Every month for 42 years, a group of men has spent an afternoon – all afternoon – “doing lunch.”
Cocktail glasses clattered and hearty laughter threatened to swallow up the bar area at Cafe Maude at Loring on a recent afternoon. The garrulous group of men then repaired to their tables in the back, their chatter receding as mixmaster Shawn Jones explained how he had concocted an “inverted martini.”
And then wave upon wave of chef Tommy Begnaud’s delicious food arrived: house-made burrata and crawfish étouffée, plump lamb chops and scallops and finally a pistachio cake. As special as the food and craft cocktails tasted, talk reigned supreme over three-plus hours for these 29 seasoned, successful men. At different tables conversation topics ranged from meteorology to golf to rhubarb vodka.
For the Epicurean Society, it was just another first Wednesday of the month, the latest repast in an unending string that began 42 years ago in Hopkins and quickly became a movable feast.
“This is purely social. There’s only one meeting a year where we do any business, and that’s electing the president and voting on the best restaurant of the past year,” said Scott Griggs.
“Most of us check out for the afternoon,” said Jim Griggs, Scott’s father and one of the society’s founders. “Our afternoons on the first Wednesday of the month are gone — they don’t exist.”
Not only are these men not at work — it helps that most are their own bosses — they’re not even talking about it. Under the society’s bylaws, no more than two people in any profession can be members, and networking is not encouraged.
“This is not business-affiliated by any means,” said Chip Reynolds. “It’s just a just a great group, really diverse. We’re here for food and fellowship.”
The club’s annual dues help pay for the $40-per-person lunches every month, and the restaurant is selected by a different member each time. They meet at 12:30 p.m. for beverages and sit down to eat at around 1:30.
“It’s really an easy sell,” said Chuck Tambornino. “We tell them: ‘We’re going to come when you’re not busy. It’s 25 or 30 businessmen, and we’re going to talk the place up after we come here.’ ”
Added Jim Griggs, “And we’re going to give you a check for $1,000.”
The check might not have covered the customized meal, beverage and service costs on this day, Cafe Maude at Loring owner Kevin Sheehy said, but hosting the event is not without its benefits.
“These kinds of guys, we want to turn them on to our chef,” said Sheehy. “Plus it’s an opportunity for Tommy to flex his creative muscles, get off the menu, and for us to look for future possibilities to add to the menu. It’s a win-win with a group like this.”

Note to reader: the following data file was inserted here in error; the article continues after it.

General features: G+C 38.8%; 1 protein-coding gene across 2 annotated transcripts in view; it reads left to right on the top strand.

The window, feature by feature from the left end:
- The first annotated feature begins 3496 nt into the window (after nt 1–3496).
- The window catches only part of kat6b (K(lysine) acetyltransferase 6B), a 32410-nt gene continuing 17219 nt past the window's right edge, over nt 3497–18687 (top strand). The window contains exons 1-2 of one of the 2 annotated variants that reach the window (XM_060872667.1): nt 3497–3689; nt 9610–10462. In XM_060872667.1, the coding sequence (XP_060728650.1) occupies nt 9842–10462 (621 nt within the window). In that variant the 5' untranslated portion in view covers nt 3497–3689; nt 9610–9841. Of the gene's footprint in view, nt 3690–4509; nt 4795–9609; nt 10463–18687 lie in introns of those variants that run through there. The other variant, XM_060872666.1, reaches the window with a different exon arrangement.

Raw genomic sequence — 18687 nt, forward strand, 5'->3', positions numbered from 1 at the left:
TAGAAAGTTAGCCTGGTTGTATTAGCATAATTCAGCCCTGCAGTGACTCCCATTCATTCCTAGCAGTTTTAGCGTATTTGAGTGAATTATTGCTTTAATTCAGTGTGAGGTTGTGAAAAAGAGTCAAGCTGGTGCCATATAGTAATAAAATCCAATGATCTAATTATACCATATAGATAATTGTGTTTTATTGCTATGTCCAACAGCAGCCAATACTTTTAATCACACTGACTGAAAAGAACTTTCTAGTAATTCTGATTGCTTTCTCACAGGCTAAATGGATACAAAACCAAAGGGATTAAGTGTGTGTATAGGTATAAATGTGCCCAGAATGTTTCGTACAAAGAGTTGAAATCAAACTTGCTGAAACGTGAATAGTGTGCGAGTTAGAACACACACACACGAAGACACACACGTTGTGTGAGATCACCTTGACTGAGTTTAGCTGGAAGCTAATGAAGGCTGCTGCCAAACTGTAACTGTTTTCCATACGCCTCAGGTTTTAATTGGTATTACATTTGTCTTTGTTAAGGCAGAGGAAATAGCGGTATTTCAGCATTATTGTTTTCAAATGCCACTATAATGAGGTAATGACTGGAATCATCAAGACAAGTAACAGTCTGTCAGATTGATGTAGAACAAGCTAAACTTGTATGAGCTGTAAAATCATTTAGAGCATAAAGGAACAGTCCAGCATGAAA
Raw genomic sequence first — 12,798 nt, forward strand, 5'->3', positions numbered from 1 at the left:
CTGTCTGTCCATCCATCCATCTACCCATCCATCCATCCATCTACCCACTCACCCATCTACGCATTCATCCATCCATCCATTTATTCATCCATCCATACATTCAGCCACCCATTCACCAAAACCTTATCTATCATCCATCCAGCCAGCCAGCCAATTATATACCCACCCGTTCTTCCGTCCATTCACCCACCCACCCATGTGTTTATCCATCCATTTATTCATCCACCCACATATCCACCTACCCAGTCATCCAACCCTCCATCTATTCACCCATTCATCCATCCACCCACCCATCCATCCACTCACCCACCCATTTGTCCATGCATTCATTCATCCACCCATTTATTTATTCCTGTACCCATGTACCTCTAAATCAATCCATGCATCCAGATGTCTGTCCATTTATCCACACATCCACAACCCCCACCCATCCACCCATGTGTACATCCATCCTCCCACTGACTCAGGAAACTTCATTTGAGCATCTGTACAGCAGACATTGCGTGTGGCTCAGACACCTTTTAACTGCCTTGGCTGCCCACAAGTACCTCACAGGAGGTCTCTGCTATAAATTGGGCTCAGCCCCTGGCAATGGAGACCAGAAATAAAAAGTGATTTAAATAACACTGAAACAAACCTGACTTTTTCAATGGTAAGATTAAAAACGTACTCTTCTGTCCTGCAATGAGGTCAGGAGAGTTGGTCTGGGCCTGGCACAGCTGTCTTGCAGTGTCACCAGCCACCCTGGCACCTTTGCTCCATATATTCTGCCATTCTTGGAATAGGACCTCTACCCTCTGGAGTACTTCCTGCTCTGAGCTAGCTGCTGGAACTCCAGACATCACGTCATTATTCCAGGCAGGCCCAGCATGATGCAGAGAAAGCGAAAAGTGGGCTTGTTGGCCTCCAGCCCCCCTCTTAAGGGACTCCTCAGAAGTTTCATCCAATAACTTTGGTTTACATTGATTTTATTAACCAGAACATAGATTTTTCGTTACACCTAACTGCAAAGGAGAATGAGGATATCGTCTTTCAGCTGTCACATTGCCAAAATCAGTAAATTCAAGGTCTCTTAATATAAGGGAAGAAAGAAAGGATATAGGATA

More chef involvement
The society was launched in 1971, when members of the Hopkins Exchange Club decided against merging with the St. Louis Park branch and instead formed a coterie around a late — and long — lunch every month.
“We wanted our own club,” said original member Jerry Richards. “We wanted to party a little, have a luncheon and play cards, maybe a guest speaker. Sometimes we would bring in someone in the wine trade and have a tasting. It was the whole afternoon. A few cocktails, lunch, maybe a few cocktails afterward.”
The first lunch was at a classic midcentury chophouse in Hopkins called Bursch’s, and early on the restaurant rotation hewed to Hopkins and Minnetonka, partly to avoid long drives after an afternoon of revelry. Over the years, as Twin Cities eateries improved and diversified, the focus shifted a bit more toward food.
These days, Jim Griggs said, “We always try to get the chefs involved.” Often that takes the form of a challenge that goes beyond trying to win the plaque given out every year (to Stella’s Fish Cafe and the original Cafe Maude most recently).
“We tell them,” Scott Griggs said, “ ‘If you were given $40 to put on the best lunch in town, what would you put together?’ Then they can do totally what they want.”
More often than not, the results have made Epicurean Club members, and at least one of their significant others, quite pleased.
“I always bring the menu home to my wife,” said David Spong, “and then she gets jealous and we come back here.”
Bill Ward • 612-673-7643